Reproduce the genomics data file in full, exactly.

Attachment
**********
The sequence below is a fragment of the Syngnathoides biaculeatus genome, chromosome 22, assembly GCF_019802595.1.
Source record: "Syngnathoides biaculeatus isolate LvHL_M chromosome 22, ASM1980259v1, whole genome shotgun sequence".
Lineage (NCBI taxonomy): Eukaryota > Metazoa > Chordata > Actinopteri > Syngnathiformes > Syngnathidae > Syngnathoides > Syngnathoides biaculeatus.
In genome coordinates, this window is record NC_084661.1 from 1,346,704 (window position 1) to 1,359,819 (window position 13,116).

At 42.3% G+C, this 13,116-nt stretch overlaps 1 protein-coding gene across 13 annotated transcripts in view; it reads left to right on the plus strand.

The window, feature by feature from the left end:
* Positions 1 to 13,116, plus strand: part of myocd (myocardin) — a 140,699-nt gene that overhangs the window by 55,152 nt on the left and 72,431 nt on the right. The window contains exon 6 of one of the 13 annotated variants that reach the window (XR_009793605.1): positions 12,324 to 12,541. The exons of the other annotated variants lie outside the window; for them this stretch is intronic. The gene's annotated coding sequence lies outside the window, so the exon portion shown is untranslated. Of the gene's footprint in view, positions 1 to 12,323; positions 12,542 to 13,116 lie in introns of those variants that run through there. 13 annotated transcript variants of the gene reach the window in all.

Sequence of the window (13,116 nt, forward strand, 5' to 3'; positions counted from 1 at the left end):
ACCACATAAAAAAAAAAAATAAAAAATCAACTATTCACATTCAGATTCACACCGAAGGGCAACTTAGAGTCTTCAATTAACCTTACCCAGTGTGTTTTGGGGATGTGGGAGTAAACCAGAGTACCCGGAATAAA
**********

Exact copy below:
The sequence below is a fragment of the Syngnathoides biaculeatus genome, chromosome 22, assembly GCF_019802595.1.
Source record: "Syngnathoides biaculeatus isolate LvHL_M chromosome 22, ASM1980259v1, whole genome shotgun sequence".
Lineage (NCBI taxonomy): Eukaryota > Metazoa > Chordata > Actinopteri > Syngnathiformes > Syngnathidae > Syngnathoides > Syngnathoides biaculeatus.
In genome coordinates, this window is record NC_084661.1 from 1,346,704 (window position 1) to 1,359,819 (window position 13,116).

At 42.3% G+C, this 13,116-nt stretch overlaps 1 protein-coding gene across 13 annotated transcripts in view; it reads left to right on the plus strand.

The window, feature by feature from the left end:
* Positions 1 to 13,116, plus strand: part of myocd (myocardin) — a 140,699-nt gene that overhangs the window by 55,152 nt on the left and 72,431 nt on the right. The window contains exon 6 of one of the 13 annotated variants that reach the window (XR_009793605.1): positions 12,324 to 12,541. The exons of the other annotated variants lie outside the window; for them this stretch is intronic. The gene's annotated coding sequence lies outside the window, so the exon portion shown is untranslated. Of the gene's footprint in view, positions 1 to 12,323; positions 12,542 to 13,116 lie in introns of those variants that run through there. 13 annotated transcript variants of the gene reach the window in all.

Sequence of the window (13,116 nt, forward strand, 5' to 3'; positions counted from 1 at the left end):
ACCACATAAAAAAAAAAAATAAAAAATCAACTATTCACATTCAGATTCACACCGAAGGGCAACTTAGAGTCTTCAATTAACCTTACCCAGTGTGTTTTGGGGATGTGGGAGTAAACCAGAGTACCCGGAATAAA